Story written by Amanda Sabino
Joan Flynn challenged herself to take the stairs whenever possible, and her daughter Maureen followed. As Maureen would pause and struggle to catch her breath, the chances of gaining ground on her mother faded. Joan was already waiting at the top stair, joking with Maureen as she had many times before.
“The stairs never get any easier, do they, Maureen?”
Maureen and her mother were best friends. They lived within walking distance of each other and even worked together at Loyola University Medical Center. They spent a lot of time together, enjoying shared loves of exercise, cooking and music – especially Bruce Springsteen.
“My brother Dan, mom and I were big Springsteen fans,” Maureen says. “The three of us would always see him in Chicago when he toured.”
Maureen always drew inspiration from her mother who, as she describes came from very humble beginnings. Joan’s parents emigrated to the U.S. from Ireland, and she lived in a house with no running water in the bathroom and few possessions. This modest upbringing kept her grounded and thankful for the important things in life as she grew up, began a career in nursing and eventually started a family. She cherished her husband, five children, nine grandchildren and her health.
“Some of the fondest memories that I have of my mom was her helping me with my babies,” Maureen recalls. The bond they shared is clear as Maureen describes how her mother would drop everything to help out when she needed it.
“I miss her so much.”
It was early in 2017 when the family noticed her slowing down a bit. Maureen and Dan were planning the next Springsteen concert, but Joan felt she wouldn’t be able to keep up and turned down the invitation.
In July of that year, Joan was diagnosed with lung cancer. Her immediate reaction was not a question about how someone as healthy as her could have lung cancer, but about her five kids. “What am I going to tell them?” Maureen recalls her asking her physician. Joan never worried about herself.
Joan started treatment immediately at Loyola and fought valiantly, but the cancer continued to progress rapidly. When she was hospitalized in October of 2017, doctors knew there was nothing more they could do.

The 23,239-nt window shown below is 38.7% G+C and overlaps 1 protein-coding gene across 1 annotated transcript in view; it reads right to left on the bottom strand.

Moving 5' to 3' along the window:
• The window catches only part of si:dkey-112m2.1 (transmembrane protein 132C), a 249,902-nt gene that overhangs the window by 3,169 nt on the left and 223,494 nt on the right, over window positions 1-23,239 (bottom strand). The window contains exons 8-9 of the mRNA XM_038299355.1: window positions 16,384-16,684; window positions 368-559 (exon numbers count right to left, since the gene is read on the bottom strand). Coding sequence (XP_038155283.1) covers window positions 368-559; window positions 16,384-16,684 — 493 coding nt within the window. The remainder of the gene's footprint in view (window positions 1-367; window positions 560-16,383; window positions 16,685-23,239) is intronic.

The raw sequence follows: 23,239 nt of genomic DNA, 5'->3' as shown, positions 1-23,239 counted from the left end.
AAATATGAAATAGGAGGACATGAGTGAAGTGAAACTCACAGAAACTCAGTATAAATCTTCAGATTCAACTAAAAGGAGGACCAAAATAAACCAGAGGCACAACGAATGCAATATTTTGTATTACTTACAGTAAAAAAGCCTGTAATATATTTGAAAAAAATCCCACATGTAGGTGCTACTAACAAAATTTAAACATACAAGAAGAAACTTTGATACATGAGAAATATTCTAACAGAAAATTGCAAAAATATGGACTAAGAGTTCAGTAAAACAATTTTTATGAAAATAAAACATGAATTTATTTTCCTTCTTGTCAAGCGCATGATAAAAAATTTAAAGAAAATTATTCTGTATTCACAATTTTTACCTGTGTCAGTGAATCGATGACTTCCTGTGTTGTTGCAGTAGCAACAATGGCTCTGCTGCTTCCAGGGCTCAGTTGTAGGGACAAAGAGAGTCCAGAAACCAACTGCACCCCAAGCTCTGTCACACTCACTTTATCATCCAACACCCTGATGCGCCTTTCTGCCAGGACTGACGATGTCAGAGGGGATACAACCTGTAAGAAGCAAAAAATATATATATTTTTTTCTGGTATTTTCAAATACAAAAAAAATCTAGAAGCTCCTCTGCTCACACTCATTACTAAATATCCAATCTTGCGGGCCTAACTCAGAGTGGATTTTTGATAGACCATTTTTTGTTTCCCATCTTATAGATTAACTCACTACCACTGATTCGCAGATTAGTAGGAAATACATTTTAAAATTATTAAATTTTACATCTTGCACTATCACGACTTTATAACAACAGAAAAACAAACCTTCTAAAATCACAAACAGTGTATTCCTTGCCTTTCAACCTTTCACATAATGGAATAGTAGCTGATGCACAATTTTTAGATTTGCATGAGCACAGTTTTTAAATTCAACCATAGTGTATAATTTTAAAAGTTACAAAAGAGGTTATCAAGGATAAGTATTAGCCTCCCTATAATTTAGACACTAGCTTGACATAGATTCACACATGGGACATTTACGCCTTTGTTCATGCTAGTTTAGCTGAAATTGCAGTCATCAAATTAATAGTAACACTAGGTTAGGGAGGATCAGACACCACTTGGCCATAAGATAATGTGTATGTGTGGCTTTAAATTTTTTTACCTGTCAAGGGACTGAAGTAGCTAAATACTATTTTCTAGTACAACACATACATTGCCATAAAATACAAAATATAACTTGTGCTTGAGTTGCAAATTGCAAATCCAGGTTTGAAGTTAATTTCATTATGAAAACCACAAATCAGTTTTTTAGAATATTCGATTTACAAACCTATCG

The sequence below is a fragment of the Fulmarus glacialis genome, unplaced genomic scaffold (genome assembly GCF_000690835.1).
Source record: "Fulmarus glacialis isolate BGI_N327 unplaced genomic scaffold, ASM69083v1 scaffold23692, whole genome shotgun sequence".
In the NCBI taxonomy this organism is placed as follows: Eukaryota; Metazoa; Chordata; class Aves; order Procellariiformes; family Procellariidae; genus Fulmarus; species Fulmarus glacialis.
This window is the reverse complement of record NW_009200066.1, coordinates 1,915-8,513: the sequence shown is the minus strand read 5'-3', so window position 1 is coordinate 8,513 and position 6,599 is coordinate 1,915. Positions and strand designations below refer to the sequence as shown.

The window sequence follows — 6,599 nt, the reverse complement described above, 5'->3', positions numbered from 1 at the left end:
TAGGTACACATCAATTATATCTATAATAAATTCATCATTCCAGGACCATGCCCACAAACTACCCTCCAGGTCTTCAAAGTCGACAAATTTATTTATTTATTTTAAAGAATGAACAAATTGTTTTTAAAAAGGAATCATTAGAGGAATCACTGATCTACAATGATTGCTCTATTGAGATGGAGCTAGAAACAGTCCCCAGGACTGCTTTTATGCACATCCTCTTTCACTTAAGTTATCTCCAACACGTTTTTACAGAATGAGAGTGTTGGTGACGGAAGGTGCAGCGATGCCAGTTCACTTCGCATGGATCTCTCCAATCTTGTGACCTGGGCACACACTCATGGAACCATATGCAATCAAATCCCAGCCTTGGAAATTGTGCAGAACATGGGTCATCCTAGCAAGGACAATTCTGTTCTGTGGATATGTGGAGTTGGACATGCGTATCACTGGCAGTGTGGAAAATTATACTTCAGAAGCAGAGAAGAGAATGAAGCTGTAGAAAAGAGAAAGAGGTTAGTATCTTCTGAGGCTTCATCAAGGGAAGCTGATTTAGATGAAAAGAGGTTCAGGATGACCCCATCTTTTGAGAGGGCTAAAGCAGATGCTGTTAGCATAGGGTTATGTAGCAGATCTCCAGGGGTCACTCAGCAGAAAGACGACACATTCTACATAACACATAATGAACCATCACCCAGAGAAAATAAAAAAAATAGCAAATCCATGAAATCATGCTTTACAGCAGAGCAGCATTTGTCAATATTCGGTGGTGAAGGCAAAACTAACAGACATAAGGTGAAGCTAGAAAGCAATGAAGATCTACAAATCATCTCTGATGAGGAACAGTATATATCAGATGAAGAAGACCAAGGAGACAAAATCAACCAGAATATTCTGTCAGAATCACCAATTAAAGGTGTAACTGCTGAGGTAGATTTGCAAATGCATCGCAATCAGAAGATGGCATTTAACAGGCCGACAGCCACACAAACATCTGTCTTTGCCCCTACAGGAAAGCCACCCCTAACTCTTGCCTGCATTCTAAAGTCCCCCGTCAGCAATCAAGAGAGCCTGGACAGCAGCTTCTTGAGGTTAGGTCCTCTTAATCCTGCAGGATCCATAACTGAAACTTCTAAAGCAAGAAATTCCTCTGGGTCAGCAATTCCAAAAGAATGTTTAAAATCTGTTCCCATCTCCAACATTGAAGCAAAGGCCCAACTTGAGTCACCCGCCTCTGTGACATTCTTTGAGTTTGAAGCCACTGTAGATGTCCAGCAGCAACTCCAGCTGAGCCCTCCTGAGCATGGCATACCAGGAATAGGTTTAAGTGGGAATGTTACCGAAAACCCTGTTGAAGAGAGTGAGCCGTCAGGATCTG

Maureen remembers the most difficult moment was telling her mother she had to stop radiation treatment. “You fought so hard and did everything you could,” she assured her mom.
Maureen shared the news and her brothers and sisters began gathering at the hospital. With 14 family members in the room, Joan looked around, laughed and said, “What the heck, it’s like Saturday Night Live in here!” With everyone now laughing, they played music and talked about their favorite memories.
Joan lost her life to lung cancer the next night. The funeral included her favorite people, her favorite music and bagpipes. Maureen gave the eulogy, and of course Springsteen played.
Joan’s children remember her love every day, and the injustice of her passing still marks Maureen.
“Lung cancer is the number one cancer killer and the least funded. I’m still angry that this horrible disease took my mom. She did everything right.”
The two had talked about how hard her death would be for Maureen – something Joan understood well after having a close relationship with her own mother. Maureen leaned on Joan’s advice.
The loss still ran deeper than Maureen could have imagined. After learning about the Hustle Chicago® stair climb, she signed-up and began training. It helped her get through the first holiday season without her mom.
“The first year, Hustle Chicago saved me. I put all my energy into that. I over-trained. But I would have crawled up the stairs if I had to.”
When she arrived the morning of her first climb, everyone seemed to know Maureen’s story. Even before she exchanged words with the other climbers, she saw the compassion in their eyes. She walked up to the message boards, picked up a pen and knew immediately who she would write to – her mom.
Maureen felt empowered and fueled by her desire to help fund lung cancer research. “She was with me,” she describes. When she climbs, Maureen listens to the playlist they played at her mother’s funeral.
Maureen will climb for a third time in February, knowing her mom lovingly challenges her to take the stairs one more time.
Maureen honors the memory of her mom by committing to be a lung health champion and pledging to raise over $1,000 for Respiratory Health Association. To support Maureen’s fundraising for lung cancer research and RHA’s other work, click here.